After that, there seemed to be no point in continuing.
So, while I am not willing to call the demonstration a dismal failure, I also think that using the term "success" to describe it might be a little misleading.
But the outcome wasn't nearly as important as the stand I took. The stakes are just too high not to do something.
Firstly, let's review what's going on here.
The Passion is a story about some guy who has lived an exemplary life of compassion and wisdom and now is unjustly accused of being a criminal. In a vicious display of judicial tyranny, the government officials of the day execute him through a shockingly violent process - torture, followed by crucifixion on a cross. Is this really compelling drama?
Alright. I admit it. I'm understating things just a tad. I realize the guy in the movie isn't just anybody. Maybe it does make a difference that he's probably had more influence on the world than any other historical figure. But does that somehow make him God?
And then (give me a break) he supposedly rose from the dead? Yes, that's actually what his followers claim.
But come on. What rational-minded individual is going to believe that? Now, I will concede - reluctantly - that several scholars of various disciplines have examined the details of the resurrection accounts and found the historical evidence for it compelling.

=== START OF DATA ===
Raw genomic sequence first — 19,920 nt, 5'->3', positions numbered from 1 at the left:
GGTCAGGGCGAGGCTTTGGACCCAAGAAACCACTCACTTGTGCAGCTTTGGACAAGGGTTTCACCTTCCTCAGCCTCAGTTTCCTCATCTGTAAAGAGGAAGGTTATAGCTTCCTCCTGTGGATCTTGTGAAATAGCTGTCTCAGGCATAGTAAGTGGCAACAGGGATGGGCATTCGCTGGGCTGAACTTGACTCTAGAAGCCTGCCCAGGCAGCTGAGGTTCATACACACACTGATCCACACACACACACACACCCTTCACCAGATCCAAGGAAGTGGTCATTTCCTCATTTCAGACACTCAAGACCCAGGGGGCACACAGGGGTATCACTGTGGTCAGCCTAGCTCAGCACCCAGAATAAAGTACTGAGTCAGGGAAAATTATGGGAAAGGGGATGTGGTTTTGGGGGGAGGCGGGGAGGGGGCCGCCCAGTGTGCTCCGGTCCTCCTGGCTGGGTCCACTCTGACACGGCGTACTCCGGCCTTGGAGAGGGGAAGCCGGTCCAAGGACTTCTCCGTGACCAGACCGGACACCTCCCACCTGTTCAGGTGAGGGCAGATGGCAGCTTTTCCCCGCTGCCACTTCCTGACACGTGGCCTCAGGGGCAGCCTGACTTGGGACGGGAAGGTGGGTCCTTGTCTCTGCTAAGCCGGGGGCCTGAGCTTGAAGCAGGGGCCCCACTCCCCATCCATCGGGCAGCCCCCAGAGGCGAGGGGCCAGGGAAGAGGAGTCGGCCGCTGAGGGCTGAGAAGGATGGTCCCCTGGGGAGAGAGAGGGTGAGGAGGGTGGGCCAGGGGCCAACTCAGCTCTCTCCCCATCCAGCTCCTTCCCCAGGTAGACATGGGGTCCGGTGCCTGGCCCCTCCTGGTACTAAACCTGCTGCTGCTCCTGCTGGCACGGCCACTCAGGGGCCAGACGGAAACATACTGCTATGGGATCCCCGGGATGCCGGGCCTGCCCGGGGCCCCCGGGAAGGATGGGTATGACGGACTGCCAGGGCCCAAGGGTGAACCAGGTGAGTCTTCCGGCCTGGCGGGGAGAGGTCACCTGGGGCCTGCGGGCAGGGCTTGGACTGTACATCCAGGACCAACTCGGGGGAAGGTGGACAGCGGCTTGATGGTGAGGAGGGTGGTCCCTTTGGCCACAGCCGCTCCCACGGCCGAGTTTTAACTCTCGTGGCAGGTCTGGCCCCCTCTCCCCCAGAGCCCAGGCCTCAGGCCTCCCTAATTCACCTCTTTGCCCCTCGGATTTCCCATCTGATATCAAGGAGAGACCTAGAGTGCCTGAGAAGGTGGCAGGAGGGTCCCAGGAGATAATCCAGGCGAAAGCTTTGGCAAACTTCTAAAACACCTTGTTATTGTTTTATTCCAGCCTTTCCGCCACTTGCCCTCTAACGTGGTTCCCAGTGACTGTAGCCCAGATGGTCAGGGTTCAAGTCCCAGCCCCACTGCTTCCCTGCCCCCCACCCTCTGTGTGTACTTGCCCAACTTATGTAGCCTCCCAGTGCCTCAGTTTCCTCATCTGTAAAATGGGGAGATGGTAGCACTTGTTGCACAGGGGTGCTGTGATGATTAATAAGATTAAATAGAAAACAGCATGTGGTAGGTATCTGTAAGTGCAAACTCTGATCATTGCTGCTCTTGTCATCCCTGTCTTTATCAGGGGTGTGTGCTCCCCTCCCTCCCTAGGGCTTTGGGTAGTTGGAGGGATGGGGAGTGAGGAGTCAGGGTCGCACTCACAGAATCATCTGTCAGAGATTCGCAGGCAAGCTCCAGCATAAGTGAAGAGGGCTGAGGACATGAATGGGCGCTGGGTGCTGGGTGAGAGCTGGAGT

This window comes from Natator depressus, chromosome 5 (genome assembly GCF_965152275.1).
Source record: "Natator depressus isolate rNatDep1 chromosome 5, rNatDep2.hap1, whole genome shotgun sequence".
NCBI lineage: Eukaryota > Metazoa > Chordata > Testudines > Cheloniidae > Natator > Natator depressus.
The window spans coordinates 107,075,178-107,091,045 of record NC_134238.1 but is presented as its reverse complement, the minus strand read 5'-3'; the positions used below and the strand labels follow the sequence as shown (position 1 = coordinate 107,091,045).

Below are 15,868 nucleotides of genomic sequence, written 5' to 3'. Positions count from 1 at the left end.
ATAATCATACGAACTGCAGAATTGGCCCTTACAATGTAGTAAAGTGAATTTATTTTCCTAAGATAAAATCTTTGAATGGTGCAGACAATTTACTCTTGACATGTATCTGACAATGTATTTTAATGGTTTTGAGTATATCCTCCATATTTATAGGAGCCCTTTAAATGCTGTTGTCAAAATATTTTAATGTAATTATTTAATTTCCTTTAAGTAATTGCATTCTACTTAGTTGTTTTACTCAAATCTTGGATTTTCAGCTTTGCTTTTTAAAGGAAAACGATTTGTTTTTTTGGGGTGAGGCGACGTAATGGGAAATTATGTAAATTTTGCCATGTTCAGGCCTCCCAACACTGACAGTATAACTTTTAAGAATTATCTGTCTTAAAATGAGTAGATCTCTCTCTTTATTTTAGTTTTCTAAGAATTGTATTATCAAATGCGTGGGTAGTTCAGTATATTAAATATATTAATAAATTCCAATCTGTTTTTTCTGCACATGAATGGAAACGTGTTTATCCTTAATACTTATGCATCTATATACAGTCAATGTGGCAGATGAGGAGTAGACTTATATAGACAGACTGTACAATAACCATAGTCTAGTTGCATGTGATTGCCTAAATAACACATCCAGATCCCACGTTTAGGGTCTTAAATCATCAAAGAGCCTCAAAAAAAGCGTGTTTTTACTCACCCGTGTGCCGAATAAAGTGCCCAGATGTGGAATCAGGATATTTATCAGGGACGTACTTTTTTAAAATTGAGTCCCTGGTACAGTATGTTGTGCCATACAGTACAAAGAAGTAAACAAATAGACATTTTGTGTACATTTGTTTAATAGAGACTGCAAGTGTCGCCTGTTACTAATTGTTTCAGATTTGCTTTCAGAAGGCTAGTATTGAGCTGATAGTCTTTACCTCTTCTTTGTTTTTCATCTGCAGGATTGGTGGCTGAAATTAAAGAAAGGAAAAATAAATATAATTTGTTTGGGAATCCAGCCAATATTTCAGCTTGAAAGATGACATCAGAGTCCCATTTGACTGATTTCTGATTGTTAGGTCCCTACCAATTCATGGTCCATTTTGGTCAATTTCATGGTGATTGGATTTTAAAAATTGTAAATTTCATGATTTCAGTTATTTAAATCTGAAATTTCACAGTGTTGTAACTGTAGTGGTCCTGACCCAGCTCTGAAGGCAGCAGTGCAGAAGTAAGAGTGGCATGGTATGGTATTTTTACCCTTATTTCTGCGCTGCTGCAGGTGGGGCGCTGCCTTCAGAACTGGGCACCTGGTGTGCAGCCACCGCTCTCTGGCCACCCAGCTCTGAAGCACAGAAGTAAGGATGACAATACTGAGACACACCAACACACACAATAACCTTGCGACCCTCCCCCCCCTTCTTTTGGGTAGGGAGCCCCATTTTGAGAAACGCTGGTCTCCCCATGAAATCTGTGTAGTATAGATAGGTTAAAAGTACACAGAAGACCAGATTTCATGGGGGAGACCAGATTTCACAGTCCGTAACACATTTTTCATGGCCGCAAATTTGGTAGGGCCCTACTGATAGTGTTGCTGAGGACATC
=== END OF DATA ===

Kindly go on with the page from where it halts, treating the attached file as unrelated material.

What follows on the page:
Even with that I still say, "Don't confuse me with the facts -- my mind is made up."
But here's my biggest objection. Nothing in life, in culture, or in our everyday experience should be this popular. That is just too much attention focused on one thing. Here we have Congress sitting on their hands, not even paying attention to this entertainment circus, while the likes of Kobe Bryant, Michael Jackson, and Martha Stewart are practically being ignored. There really should be a law against this.
I do have to admit, though, that this movie has traveled a fascinating path. From its conception to its rejection by the big movie distributors to its incredible embrace by the American public, it has blazed a new trail in the movie industry. And because of that, there's actually a little part of me that yearns to go.
But you shouldn't feel obligated to go. It's pretty important, I generally feel, to stick to what you believe.
But something just dawned on me. I'm thinking that as a professor of American culture, I really have an obligation to - almost a mandate from - my students and the people who read this column to see movies generating this kind of impact.
Yes, that's the ticket.
I'm going to need to go.
Now, don't let that entice you. You stick to your guns.
Only highly trained professionals like myself need subject themselves to the negative influence of such material.
However, let me say this: I will not - I ABSOLUTELY WILL NOT - be affected by the film. Period.
Secondly, I'd appreciate it if you could send anyone my way who might be interested in buying a couple hundred t-shirts - cheap.
Professor Nutbottom is a Senior Fellow Professor of American Culture at Ivy Leaf University in Urnotserse, Pennsylvania. He enjoys reading, skiing, and sorting antique bottle caps.